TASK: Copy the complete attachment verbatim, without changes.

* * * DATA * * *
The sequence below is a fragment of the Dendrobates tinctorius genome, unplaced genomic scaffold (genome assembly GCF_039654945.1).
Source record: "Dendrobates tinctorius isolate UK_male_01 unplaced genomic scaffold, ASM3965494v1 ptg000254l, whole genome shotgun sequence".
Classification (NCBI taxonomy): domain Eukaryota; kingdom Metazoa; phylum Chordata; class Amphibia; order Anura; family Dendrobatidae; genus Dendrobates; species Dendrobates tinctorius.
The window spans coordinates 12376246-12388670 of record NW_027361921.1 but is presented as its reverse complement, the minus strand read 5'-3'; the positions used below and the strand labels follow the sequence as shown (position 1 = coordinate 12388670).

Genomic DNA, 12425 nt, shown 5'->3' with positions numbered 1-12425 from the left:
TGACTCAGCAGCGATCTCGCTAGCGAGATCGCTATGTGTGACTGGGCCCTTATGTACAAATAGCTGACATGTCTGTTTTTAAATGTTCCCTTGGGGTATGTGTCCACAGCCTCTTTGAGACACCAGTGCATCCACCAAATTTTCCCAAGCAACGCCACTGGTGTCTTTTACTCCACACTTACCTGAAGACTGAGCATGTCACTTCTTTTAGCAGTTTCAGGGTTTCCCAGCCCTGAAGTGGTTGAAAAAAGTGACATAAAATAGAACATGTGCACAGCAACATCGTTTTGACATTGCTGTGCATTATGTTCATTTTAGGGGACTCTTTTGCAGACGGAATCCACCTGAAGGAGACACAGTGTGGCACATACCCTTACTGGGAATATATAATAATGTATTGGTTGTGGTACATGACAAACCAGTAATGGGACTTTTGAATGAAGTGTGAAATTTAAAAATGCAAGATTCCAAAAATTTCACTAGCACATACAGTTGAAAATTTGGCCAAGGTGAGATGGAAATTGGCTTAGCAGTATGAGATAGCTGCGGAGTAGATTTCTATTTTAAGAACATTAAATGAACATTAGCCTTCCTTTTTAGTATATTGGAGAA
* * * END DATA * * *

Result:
The sequence below is a fragment of the Dendrobates tinctorius genome, unplaced genomic scaffold (genome assembly GCF_039654945.1).
Source record: "Dendrobates tinctorius isolate UK_male_01 unplaced genomic scaffold, ASM3965494v1 ptg000254l, whole genome shotgun sequence".
Classification (NCBI taxonomy): domain Eukaryota; kingdom Metazoa; phylum Chordata; class Amphibia; order Anura; family Dendrobatidae; genus Dendrobates; species Dendrobates tinctorius.
The window spans coordinates 12376246-12388670 of record NW_027361921.1 but is presented as its reverse complement, the minus strand read 5'-3'; the positions used below and the strand labels follow the sequence as shown (position 1 = coordinate 12388670).

Genomic DNA, 12425 nt, shown 5'->3' with positions numbered 1-12425 from the left:
TGACTCAGCAGCGATCTCGCTAGCGAGATCGCTATGTGTGACTGGGCCCTTATGTACAAATAGCTGACATGTCTGTTTTTAAATGTTCCCTTGGGGTATGTGTCCACAGCCTCTTTGAGACACCAGTGCATCCACCAAATTTTCCCAAGCAACGCCACTGGTGTCTTTTACTCCACACTTACCTGAAGACTGAGCATGTCACTTCTTTTAGCAGTTTCAGGGTTTCCCAGCCCTGAAGTGGTTGAAAAAAGTGACATAAAATAGAACATGTGCACAGCAACATCGTTTTGACATTGCTGTGCATTATGTTCATTTTAGGGGACTCTTTTGCAGACGGAATCCACCTGAAGGAGACACAGTGTGGCACATACCCTTACTGGGAATATATAATAATGTATTGGTTGTGGTACATGACAAACCAGTAATGGGACTTTTGAATGAAGTGTGAAATTTAAAAATGCAAGATTCCAAAAATTTCACTAGCACATACAGTTGAAAATTTGGCCAAGGTGAGATGGAAATTGGCTTAGCAGTATGAGATAGCTGCGGAGTAGATTTCTATTTTAAGAACATTAAATGAACATTAGCCTTCCTTTTTAGTATATTGGAGAA